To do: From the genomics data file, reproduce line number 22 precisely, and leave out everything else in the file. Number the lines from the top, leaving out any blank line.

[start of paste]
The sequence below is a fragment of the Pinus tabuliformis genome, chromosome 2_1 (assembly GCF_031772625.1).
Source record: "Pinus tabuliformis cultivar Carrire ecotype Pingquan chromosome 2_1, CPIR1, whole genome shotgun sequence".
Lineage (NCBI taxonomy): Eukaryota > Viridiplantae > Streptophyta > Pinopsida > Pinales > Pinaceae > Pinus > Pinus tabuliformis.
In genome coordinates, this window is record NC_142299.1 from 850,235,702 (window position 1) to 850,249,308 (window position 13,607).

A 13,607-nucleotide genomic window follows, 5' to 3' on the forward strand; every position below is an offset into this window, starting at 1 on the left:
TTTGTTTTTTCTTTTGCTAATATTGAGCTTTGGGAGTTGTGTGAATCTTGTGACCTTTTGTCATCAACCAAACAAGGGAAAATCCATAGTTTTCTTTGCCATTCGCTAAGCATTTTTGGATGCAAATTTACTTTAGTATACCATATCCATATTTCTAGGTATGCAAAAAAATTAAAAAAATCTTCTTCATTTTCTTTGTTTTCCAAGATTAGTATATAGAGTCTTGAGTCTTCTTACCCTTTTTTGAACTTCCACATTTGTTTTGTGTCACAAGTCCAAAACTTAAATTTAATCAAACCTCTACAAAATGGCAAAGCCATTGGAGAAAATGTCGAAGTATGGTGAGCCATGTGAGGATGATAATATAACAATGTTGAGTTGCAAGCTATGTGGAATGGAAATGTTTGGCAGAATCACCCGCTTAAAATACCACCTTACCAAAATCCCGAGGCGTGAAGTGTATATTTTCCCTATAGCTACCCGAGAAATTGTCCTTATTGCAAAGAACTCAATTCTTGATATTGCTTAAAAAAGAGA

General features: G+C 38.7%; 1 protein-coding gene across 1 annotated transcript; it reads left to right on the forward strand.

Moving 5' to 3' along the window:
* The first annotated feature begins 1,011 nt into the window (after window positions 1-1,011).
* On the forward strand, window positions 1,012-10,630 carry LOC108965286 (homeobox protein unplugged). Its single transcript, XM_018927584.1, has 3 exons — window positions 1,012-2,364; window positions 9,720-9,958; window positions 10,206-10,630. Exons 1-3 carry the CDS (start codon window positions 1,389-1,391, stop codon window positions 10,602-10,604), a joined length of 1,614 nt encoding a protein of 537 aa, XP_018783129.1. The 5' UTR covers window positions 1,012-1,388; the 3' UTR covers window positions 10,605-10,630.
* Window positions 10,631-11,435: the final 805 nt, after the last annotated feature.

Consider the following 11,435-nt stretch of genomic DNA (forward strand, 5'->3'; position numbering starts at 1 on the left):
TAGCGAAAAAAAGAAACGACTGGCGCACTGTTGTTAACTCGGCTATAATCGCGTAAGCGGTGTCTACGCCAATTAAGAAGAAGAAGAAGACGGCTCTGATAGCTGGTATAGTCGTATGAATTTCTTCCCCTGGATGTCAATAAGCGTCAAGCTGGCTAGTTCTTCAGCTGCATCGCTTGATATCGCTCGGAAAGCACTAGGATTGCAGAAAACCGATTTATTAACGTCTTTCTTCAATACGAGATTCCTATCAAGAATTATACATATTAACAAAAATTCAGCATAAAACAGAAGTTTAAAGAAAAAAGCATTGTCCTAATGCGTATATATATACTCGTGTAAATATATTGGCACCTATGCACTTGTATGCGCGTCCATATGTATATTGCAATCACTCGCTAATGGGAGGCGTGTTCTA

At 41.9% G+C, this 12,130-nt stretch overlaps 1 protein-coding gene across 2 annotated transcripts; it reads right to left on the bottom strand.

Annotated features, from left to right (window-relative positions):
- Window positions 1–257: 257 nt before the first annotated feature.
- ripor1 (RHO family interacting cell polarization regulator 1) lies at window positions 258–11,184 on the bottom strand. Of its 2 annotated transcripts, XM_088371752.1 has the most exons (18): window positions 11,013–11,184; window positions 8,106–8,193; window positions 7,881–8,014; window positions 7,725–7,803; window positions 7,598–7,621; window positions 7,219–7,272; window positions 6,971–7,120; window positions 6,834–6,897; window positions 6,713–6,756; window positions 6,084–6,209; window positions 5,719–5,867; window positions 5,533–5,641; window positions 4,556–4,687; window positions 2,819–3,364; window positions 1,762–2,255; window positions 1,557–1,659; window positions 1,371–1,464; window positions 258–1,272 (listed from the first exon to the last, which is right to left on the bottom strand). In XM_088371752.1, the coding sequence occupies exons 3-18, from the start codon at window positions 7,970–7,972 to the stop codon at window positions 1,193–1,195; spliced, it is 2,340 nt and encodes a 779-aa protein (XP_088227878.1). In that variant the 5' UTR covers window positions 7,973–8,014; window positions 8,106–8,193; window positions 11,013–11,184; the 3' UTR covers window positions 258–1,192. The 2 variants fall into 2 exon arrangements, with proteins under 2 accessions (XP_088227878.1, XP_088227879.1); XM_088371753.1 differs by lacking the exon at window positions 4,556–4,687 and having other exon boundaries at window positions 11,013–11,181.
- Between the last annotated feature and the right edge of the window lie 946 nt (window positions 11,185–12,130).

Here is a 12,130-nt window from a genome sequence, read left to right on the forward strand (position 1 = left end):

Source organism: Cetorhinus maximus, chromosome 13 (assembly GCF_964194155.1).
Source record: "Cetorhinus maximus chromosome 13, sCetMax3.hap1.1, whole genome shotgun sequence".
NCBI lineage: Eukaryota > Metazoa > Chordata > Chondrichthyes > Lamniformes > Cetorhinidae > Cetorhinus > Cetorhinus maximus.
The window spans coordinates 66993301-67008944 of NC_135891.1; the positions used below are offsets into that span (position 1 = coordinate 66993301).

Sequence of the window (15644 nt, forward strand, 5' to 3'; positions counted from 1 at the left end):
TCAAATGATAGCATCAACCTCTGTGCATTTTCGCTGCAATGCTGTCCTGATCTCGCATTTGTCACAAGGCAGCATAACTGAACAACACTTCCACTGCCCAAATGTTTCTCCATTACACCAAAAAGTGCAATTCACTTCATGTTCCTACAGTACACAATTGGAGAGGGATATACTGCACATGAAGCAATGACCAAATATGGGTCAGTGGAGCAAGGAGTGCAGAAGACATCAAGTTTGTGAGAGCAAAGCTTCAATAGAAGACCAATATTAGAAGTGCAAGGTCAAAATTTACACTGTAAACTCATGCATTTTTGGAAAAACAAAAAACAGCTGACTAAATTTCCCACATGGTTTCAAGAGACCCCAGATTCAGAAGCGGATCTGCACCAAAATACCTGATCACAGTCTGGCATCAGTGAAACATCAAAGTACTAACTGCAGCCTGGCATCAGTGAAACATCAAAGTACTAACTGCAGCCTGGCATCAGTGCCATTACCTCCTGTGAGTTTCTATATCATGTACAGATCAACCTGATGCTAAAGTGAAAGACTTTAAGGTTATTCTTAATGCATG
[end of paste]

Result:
NCBI lineage: Eukaryota > Metazoa > Chordata > Chondrichthyes > Lamniformes > Cetorhinidae > Cetorhinus > Cetorhinus maximus.